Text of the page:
HATE SPEECH AROUND THE WORLD

The spread of hateful messages on social media and the resulting violence isn’t just happening in South Sudan. 
 
There have been many ongoing public calls in Myanmar to hate and even kill Muslims. Religious tension in the country has repeatedly transitioned into violence. The unrest has been blamed in part on anti-Muslim language spread by radical Buddhist monks via social media and elsewhere. 
 
In Kenya, politicians have used social networks as a platform to spread propaganda in public hate campaigns. Social networks are full of threats and messages of hatred between members of different ethnic groups. A series of politically motivated hate attacks have resulted in many deaths in the country. 
 
In South Africa, hate speech spread on social media has led to many deadly attacks. In the online posts, South Africans are blamed for crimes against non-South Africans. The country’s police have arrested hundreds in Pretoria as the anti-immigrant protests turned violent. Many people have been killed because of the ongoing xenophobia. 

SOCIAL MEDIA - Privacy and Policies

Statements made on social media are public, even if the user is only following family and friends or has a private account. Social media platforms have recognized the hate speech that has occurred and have taken steps to prevent it. Their sites list their policies on what is acceptable free speech. 
 
On its website, Twitter writes that the company believes in freedom of expression. However, to ensure that people feel safe expressing diverse opinions and beliefs, the platform does not “tolerate behavior that crosses the line into abuse, including behavior that harasses, intimidates, or uses fear to silence another user’s voice.”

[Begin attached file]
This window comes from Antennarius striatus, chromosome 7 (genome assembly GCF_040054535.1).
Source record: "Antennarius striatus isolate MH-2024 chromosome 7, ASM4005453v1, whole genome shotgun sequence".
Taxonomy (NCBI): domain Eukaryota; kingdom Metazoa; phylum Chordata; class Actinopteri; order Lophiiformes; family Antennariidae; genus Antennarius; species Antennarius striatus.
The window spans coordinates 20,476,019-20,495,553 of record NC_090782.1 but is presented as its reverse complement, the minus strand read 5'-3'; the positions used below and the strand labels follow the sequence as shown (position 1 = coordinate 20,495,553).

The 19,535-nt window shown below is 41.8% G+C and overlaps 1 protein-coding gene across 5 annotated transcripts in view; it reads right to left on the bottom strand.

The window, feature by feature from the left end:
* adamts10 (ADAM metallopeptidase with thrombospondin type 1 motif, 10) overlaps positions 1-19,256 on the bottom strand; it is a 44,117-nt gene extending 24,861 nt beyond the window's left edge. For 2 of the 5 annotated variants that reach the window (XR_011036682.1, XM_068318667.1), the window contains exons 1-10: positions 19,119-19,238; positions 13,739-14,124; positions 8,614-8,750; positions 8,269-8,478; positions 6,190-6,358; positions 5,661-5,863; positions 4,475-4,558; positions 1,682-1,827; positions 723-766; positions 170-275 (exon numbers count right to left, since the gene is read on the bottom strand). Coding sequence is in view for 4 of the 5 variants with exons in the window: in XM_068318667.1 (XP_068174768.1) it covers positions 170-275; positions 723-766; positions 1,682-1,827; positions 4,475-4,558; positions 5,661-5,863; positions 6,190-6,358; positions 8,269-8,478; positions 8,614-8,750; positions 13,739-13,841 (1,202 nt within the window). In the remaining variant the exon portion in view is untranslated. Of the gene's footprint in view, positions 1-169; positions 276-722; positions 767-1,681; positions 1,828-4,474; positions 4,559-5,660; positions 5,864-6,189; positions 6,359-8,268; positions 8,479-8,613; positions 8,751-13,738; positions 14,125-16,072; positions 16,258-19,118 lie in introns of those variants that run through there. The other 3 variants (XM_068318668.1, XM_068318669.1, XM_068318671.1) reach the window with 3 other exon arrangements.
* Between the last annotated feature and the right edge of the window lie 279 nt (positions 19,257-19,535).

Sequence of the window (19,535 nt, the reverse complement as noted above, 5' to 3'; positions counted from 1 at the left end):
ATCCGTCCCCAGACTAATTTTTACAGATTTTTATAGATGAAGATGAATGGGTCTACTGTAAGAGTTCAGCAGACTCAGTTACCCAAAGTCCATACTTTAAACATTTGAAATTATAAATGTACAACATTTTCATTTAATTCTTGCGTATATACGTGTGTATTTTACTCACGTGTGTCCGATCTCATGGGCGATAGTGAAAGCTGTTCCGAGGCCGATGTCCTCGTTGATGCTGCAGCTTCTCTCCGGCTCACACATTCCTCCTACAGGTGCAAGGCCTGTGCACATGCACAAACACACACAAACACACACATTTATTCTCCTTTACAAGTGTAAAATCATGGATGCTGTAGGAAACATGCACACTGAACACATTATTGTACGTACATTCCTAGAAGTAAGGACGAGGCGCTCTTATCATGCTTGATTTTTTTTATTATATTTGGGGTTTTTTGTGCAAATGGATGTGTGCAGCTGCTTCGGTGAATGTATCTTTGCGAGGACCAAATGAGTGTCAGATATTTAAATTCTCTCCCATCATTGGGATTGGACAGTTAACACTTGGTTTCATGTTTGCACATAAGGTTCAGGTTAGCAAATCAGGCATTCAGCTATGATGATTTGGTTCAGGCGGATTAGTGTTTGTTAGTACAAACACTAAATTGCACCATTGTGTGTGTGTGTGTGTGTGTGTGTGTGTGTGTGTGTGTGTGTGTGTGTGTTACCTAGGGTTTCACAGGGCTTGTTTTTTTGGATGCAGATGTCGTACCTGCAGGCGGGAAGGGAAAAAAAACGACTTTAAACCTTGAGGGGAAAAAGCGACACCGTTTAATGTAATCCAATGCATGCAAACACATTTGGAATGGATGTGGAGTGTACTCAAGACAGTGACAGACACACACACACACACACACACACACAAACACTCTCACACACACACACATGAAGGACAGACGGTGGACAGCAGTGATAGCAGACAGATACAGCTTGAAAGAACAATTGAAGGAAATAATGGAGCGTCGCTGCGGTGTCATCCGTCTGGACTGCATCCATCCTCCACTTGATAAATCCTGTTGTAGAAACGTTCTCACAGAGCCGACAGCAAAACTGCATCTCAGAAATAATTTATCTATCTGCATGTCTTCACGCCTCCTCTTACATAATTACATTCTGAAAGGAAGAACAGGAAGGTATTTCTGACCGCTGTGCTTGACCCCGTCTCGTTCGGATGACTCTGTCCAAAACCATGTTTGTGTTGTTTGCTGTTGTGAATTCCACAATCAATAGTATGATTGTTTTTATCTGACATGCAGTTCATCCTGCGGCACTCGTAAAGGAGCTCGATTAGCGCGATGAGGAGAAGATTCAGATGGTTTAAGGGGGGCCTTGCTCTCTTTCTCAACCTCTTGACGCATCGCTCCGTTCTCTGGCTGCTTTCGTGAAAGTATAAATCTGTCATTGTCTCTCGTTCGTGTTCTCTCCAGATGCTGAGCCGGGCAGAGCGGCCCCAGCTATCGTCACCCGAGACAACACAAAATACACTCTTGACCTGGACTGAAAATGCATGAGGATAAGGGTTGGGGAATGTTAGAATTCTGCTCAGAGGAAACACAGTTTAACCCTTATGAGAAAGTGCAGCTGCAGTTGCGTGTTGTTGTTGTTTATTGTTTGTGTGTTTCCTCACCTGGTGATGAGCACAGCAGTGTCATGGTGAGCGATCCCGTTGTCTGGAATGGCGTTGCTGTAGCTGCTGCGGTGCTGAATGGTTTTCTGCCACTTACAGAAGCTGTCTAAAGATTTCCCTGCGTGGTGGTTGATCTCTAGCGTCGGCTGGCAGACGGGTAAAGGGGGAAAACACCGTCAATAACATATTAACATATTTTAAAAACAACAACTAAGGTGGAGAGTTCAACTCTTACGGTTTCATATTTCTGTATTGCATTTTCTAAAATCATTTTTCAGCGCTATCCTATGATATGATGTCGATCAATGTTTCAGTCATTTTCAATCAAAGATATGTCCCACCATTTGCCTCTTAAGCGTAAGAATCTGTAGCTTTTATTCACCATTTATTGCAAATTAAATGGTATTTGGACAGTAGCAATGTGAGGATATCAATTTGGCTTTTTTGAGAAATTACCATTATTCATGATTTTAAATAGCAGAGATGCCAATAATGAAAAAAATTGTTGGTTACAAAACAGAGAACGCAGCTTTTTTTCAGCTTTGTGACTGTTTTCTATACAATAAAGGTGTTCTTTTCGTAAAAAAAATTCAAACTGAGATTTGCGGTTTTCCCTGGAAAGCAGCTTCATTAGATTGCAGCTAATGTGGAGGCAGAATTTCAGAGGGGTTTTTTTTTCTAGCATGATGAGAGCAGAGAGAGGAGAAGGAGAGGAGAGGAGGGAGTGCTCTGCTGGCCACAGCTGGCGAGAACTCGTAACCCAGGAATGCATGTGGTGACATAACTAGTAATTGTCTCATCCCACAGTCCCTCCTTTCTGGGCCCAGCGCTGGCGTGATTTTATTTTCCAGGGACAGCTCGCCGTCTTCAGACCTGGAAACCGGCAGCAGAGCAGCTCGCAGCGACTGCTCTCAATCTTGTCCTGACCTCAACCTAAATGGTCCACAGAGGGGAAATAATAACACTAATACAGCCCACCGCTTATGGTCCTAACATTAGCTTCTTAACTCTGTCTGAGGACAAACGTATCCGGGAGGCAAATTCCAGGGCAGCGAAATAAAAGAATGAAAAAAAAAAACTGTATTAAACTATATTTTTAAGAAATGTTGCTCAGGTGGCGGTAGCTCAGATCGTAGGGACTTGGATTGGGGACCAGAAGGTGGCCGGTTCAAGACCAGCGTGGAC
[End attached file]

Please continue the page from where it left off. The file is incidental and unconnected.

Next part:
The company says you cannot use Twitter to make threats of violence or promote violence, including threatening or promoting terrorism. You also may not “incite or engage in the targeted abuse or harassment of others” or promote violence against or directly attack or threaten other people on the basis of race, ethnicity, national origin, and other categories.  
 
According to YouTube, there is “a fine line between what is and what is not considered to be hate speech. For instance, it is generally okay to criticize a nation-state, but not okay to post malicious hateful comments about a group of people solely based on their ethnicity.” 
 
Facebook states on its website that these kinds of attacks are also not allowed. “We allow you to speak freely on matters and people of public interest, but remove content that appears to purposefully target private individuals with the intention of degrading or shaming them.” 

Organizations and people dedicated to promoting hatred against these protected groups are not allowed to have a presence on Facebook.  

How to Counter Hate Speech

The resources included on this site in "Training Modules" identify examples of hate language and the context which makes it hateful, fake news that promotes violence, and how you can report this content directly to the social media sites. 
 
Combating hate speech starts with you. Be sure to not share hateful ideas and messages through social networks. It is important to recognize when someone is purposely trying to encourage violence. Don’t be tricked into spreading the post further. You can voice your opinions without harmful language or anger.  
 
Peaceful communication will be key to ending the violence inflamed by hateful messaging on social media. Violent conflict will be less likely to occur when social media users are more thoughtful about what they share. We all benefit if we create an environment where everybody is able to express their opinions without experiencing hate speech.